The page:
Brazil GDP In "Free Fall Mode", Get Ready For "Terrible" Q3 Print, Analysts Warn

On Sunday in “Depression Tracker: Brazil Braces For Big Week Of Bad Data,” we warned that this was likely to be a rather harrowing week for anyone hoping to see a light at the end of the tunnel for the trainwreck that is Brazil’s collapsing economy. 

Specifically, we previewed three data points, i) the IBC-Br monthly real GDP indicator, ii) IPCA-15 inflation, and iii) the IBGE October labor market report. The latter two prints are due tomorrow. We got the GDP tracker today. It was not pretty. 

The the central bank’s output proxy showed real activity falling 0.5% m/m, the fourth straight month of declines. Here’s Goldman’s full breakdown:

In annual terms, the monthly indicator of activity declined by a large 6.1% yoy in September and on a 12-month cumulative sum basis, real GDP contracted 2.8% yoy, close to the lows reached in 3Q2009.


According to the IBC-Br, the statistical carry-over for growth in 2015 dipped to -3.6% (i.e., if the economy remains flat throughout 2015 at the September level real GDP will record a 3.6% contraction on average during the year).


According to the central monthly real GDP indicator, which has been an imperfect indicator of the National Accounts quarterly GDP, real GDP declined 1.4% QoQ sa during 3Q2015 (adding to the-2.1% qoq sa variation recorded during 2Q2015). Hence,real GDP has now declined by four consecutive quarters. Finally, the carry-over for 4Q real GDP is at -0.6%, that is, were GDP to remain flat during Oct-Dec at the September level, real GDP would decline 0.6% qoq sa during 4Q2015.



Barclays simply called it "free fall mode", noting that "today’s result is due to the strong contraction in industrial production (-1.3% m/m sa) and retail sales (-1.5% m/m sa)." 

Finally, here's FT, quoting Capital Economics:

Economic activity fell by 6.2 per cent in September from the same period a year earlier.


That's the biggest year-on-year drop on record, according to Capital Economics, and points to a third quarter contraction of nearly 5 per cent.


Edward Glossop at Capital Economics said he expects Brazil's third quarter GDP numbers "to be terrible". He added:


"Conditions are unlikely to have improved much at the start of Q4. October's PMI data suggest that the slump in industry deepened, while the further deterioration in labour market conditions over the past couple of months suggests that consumption remained under pressure."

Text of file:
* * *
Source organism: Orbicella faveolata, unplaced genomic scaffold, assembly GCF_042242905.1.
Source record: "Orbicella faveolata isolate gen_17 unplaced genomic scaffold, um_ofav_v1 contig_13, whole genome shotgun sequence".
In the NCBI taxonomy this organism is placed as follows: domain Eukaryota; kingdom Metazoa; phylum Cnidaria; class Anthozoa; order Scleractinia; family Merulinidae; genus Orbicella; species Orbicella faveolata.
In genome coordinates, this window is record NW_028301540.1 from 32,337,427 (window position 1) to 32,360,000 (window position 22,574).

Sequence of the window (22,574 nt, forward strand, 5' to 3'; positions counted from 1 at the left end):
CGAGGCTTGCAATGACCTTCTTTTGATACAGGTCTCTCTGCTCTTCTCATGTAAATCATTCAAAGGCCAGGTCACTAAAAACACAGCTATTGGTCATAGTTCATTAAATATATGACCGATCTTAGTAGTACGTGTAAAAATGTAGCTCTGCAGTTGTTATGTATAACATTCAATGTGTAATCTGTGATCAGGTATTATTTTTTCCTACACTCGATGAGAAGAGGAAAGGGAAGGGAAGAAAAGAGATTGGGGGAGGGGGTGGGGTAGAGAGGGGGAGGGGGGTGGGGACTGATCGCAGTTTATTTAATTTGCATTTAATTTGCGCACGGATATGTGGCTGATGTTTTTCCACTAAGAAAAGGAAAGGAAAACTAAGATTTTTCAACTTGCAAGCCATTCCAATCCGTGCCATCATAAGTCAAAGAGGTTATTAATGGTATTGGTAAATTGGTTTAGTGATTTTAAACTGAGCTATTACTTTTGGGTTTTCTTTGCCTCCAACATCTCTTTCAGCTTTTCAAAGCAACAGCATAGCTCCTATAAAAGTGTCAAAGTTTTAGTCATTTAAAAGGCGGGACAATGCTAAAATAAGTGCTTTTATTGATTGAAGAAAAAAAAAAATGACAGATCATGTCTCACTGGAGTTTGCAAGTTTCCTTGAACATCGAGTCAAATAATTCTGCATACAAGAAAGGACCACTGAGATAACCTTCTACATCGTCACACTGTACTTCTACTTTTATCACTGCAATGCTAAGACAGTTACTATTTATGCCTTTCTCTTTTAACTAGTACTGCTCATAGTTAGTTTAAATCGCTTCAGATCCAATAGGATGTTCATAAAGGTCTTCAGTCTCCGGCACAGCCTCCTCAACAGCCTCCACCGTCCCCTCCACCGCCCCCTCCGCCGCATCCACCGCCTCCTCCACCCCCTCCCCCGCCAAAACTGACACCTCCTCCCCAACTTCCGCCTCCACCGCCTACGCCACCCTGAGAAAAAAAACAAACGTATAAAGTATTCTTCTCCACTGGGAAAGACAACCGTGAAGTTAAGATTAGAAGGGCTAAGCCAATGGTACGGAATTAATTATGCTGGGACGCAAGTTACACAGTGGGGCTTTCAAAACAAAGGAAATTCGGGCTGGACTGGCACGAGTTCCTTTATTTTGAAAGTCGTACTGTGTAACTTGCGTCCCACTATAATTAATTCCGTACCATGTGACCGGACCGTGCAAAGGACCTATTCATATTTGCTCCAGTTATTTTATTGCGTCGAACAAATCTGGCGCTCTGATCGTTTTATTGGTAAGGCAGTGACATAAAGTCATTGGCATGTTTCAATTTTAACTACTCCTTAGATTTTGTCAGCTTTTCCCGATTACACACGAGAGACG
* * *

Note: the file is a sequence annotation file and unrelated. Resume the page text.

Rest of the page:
Q3 data is due on December 1.

Bear in mind that this comes against a backdrop of worsening inflation. As we noted on Sunday, Goldman sees IPCA-15 inflation coming in at 0.87%. The implication: inflation would print somewhere in the neighborhood of 10.3% y/y (the worst in more than 10 years) and you when you put that together with everything noted above you get a stagflationary nightmare. 

Truthfully, this is an unmitigated disaster of epic proportions and it just keeps getting worse. Until now, Goldman's Alberto Ramos has been the undisputed king when it comes to producing lists of the country's economic problems that are so long they induce riotous laughter. Well watch out Alberto, BofAML's David Beker may be coming for your spot: 

Leading activity indicators are persistently posting negative prints throughout the year, despite already being at record low levels, corroborating our call for a 3.3% yoy contraction in 2015. Tightened credit markets, high household indebtedness level, rising inflation and the ongoing labor market loosening should continue to drive purchasing power and confidence levels down, preventing a rebound in the near term. Accordingly, industrial production declined 10.9% yoy in September, posting the 19th consecutive negative print and returning to production levels from a decade ago. At the same time, retail sales contracted for the sixth time in a row in year-over-year terms, reaching a negative 6.2% yoy print. All in, these results indicate that activity indicators should continue to decline next year, reflecting a deeper and longer economic recession, with economic activity only starting to recover in late 2016.